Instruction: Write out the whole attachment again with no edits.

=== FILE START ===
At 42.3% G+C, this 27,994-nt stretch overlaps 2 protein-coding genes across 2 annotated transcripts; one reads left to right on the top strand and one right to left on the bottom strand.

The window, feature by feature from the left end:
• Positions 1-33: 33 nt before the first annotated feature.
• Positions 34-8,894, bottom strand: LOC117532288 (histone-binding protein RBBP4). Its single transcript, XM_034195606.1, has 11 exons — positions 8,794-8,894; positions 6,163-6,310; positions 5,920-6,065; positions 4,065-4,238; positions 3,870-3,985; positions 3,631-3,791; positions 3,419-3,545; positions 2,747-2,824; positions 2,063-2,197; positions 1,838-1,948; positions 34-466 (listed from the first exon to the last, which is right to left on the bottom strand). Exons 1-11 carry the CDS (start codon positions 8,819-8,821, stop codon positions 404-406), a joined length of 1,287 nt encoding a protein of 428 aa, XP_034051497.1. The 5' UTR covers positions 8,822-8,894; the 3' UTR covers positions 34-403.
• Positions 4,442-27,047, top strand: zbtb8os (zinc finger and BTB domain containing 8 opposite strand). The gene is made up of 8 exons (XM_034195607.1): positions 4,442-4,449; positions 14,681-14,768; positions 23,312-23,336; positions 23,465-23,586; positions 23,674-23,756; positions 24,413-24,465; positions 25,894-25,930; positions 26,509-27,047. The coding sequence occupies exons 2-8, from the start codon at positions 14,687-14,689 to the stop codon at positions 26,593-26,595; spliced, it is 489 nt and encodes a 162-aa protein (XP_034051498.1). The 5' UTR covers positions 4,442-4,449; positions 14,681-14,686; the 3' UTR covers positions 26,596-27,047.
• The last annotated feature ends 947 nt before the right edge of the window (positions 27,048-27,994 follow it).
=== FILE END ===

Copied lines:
At 42.3% G+C, this 27,994-nt stretch overlaps 2 protein-coding genes across 2 annotated transcripts; one reads left to right on the top strand and one right to left on the bottom strand.

The window, feature by feature from the left end:
• Positions 1-33: 33 nt before the first annotated feature.
• Positions 34-8,894, bottom strand: LOC117532288 (histone-binding protein RBBP4). Its single transcript, XM_034195606.1, has 11 exons — positions 8,794-8,894; positions 6,163-6,310; positions 5,920-6,065; positions 4,065-4,238; positions 3,870-3,985; positions 3,631-3,791; positions 3,419-3,545; positions 2,747-2,824; positions 2,063-2,197; positions 1,838-1,948; positions 34-466 (listed from the first exon to the last, which is right to left on the bottom strand). Exons 1-11 carry the CDS (start codon positions 8,819-8,821, stop codon positions 404-406), a joined length of 1,287 nt encoding a protein of 428 aa, XP_034051497.1. The 5' UTR covers positions 8,822-8,894; the 3' UTR covers positions 34-403.
• Positions 4,442-27,047, top strand: zbtb8os (zinc finger and BTB domain containing 8 opposite strand). The gene is made up of 8 exons (XM_034195607.1): positions 4,442-4,449; positions 14,681-14,768; positions 23,312-23,336; positions 23,465-23,586; positions 23,674-23,756; positions 24,413-24,465; positions 25,894-25,930; positions 26,509-27,047. The coding sequence occupies exons 2-8, from the start codon at positions 14,687-14,689 to the stop codon at positions 26,593-26,595; spliced, it is 489 nt and encodes a 162-aa protein (XP_034051498.1). The 5' UTR covers positions 4,442-4,449; positions 14,681-14,686; the 3' UTR covers positions 26,596-27,047.
• The last annotated feature ends 947 nt before the right edge of the window (positions 27,048-27,994 follow it).